It’s a great day to be a supporter of the Right to Keep and Bear Arms in the US. It’s troubling that four Supreme Court justices opposed the correct decision, however. From Big Journalism, author AWR Hawkins
In 2008, as the Supreme Court was preparing to hear D.C. vs. Heller, the case against D.C. handgun ban, liberal news outlets were going out their way to explain why the ban should be kept in place. Anti-gun columnists likeMarian Wright Edelman, writing for the Huffington Post, argued that the ban ought to be upheld as a means of “protecting the health and safety of America’s children.” The Court did not agree with Edelman.
Earlier this year, as the Supreme Court was considering McDonald vs. Chicago, the case against Chicago’s handgun ban, gun-grabbing Mayor Richard Daley scoffed at the pending decision. In May 2010 he told the Chicago Tribunethat maybe one of the justices would “have an incident and…change their mind” on guns: that they might “see the light of day.” But I suppose none of the justices had an “incident,” because the Court did not agree with Daley.
When the Supreme Court ruled against the D.C. gun ban in the Heller decision, gun owners and lovers of liberty were elated. But amid all the joy, it began to dawn on people that because D.C. was a federal district instead of a city in state, the ruling was not likely to reverse bans in cities there were in states. This meant Chicagoans were likely to continue living unarmed, because Mayor Daley was consumed with the thought of preventing law-abiding citizens from keeping arms on their persons or in their homes.
Thus was born McDonald vs. Chicago: a case resulting from a lawsuit by Otis McDonald, a retiree in his late 70s who got tired of being a prisoner in his own home. The National Rifle Association (NRA) quickly backed McDonald’s case, understanding that a favorable verdict would mean that the Heller ruling, which had impacted federal laws, would be applied to local law in cities and states as well.
This morning, the Supreme Court handed down its ruling in McDonald vs. Chicago, giving the Heller decision the broader application that McDonald, the NRA, Gun Owners of America, and supporters of the U.S. Constitution thought it deserved. The Heritage Foundation put it thus: “The Court today held that the ‘right of the people to keep and bear Arms’ cannot be infringed by the states.”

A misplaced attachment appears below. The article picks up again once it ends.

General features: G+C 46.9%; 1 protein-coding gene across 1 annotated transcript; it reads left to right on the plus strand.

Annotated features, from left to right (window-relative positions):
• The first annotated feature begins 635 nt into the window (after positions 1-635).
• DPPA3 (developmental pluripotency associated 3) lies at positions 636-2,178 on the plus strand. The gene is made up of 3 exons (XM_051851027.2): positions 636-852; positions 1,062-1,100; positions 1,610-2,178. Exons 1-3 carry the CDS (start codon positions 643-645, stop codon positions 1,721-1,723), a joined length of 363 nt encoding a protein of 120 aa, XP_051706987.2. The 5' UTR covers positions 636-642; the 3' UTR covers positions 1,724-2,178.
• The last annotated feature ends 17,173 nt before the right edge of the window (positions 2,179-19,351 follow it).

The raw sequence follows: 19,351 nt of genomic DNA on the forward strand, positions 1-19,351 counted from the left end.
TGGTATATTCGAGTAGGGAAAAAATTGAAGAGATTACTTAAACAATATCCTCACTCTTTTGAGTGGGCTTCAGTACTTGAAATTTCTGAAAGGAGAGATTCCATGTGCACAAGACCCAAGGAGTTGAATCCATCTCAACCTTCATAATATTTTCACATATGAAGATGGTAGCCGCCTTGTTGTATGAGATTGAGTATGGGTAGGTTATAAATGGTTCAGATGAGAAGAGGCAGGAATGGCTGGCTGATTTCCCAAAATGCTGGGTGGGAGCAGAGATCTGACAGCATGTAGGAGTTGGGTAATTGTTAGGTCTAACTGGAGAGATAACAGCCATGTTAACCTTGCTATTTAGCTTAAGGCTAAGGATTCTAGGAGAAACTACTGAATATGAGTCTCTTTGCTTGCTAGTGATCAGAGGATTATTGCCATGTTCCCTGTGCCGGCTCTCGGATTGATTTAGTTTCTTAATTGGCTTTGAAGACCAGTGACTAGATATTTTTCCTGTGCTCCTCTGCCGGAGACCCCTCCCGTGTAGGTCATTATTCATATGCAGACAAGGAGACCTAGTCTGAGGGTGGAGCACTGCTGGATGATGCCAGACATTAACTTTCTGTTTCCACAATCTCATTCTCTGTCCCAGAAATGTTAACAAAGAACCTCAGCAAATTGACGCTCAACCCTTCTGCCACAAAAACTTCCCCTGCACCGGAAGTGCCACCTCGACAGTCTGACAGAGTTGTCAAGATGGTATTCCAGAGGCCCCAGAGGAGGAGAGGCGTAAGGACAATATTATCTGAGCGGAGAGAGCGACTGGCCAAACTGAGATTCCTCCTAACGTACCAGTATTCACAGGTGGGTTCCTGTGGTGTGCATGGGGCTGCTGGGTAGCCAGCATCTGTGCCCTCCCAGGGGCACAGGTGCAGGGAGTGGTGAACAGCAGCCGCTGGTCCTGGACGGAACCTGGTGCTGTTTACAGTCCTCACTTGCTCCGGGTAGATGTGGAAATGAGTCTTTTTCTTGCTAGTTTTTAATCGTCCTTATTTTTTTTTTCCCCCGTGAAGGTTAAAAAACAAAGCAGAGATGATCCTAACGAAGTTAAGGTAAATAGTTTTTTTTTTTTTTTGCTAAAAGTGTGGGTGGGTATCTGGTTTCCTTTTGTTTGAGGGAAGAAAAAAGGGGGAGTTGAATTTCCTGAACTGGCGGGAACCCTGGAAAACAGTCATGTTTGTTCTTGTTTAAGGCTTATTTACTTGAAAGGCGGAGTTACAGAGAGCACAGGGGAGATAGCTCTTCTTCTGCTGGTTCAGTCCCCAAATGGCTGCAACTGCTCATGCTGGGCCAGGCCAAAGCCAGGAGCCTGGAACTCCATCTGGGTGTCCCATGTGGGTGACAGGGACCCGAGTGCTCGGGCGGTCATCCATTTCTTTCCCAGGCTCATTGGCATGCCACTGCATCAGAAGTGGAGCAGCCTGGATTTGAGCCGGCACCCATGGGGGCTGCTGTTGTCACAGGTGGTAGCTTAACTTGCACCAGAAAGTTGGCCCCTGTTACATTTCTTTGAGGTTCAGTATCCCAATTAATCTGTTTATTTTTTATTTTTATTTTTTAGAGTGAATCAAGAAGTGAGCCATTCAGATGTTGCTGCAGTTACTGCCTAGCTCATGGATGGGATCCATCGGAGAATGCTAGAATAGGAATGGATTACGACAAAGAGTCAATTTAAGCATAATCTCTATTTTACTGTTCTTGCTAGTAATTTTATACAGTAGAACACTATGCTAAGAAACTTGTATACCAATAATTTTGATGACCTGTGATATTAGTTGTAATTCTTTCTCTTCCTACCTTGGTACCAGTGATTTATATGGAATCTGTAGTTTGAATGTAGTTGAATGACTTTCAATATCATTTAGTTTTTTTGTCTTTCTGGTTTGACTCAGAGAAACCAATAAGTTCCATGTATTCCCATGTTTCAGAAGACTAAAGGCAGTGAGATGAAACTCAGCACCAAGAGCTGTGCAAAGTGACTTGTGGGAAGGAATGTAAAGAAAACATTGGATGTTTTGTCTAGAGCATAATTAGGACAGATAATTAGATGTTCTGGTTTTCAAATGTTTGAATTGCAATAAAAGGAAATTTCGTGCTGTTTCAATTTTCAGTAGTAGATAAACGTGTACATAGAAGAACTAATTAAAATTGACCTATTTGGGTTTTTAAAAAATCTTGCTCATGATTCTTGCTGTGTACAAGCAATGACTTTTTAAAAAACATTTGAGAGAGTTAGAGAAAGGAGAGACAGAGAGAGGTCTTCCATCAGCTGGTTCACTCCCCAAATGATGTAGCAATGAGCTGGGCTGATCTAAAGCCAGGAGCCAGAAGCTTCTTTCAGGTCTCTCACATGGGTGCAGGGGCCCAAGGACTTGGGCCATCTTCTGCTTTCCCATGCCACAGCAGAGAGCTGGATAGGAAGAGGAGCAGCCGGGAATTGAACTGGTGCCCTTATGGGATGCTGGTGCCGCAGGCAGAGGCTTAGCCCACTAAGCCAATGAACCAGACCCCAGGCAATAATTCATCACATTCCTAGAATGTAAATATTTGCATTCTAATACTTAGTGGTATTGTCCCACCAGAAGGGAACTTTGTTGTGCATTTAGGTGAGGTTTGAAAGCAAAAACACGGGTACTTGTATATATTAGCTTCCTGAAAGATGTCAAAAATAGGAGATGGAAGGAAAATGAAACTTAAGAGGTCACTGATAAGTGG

Justice Samuel Alito wrote the judgment of the Court:
The city of Chicago (City) and the village of Oak Park, a Chicago suburb, have laws that are similar to the District of Columbia’s, but Chicago and Oak Park argue that their laws are constitutional because the Second Amendment has no application to the States. We have previously held that most of the provisions of the Bill of Rights apply with full force to both the Federal Government and the States. Applying the standard that is well established in our case law, we hold that the Second Amendment right is fully applicable to the States.
The “headnote” to the judgment, by itself, ought to be heartening to every lover of liberty in this nation. For it provides an overview of the Court’s position on the Second Amendment, and recounts the Heller decision in context. In so doing it shows that:
Self-defense is a basic right, recognized by many legal systems from ancient times to the present, and [that] the Heller Court held that individual self-defense is ‘the central component’ of the Second Amendment.
Moreover, in Heller, the Court held that “‘the need for defense of self, family, and property is most acute’ in the home,ibid., the Court found that this right applies to handguns because they are ‘the most preferred firearm in the nation to “keep” and use for protection of one’s home and family.’”
No wonder The Heritage Foundation says that McDonald vs. Chicago is “probably the most important Second Amendment case in Supreme Court history.”
My only concern is that the McDonald judgment, like the Heller judgment two years ago, was handed down on a 5-4 vote. This means only 5 out of 9 justices believe that the Second Amendment is constitutional.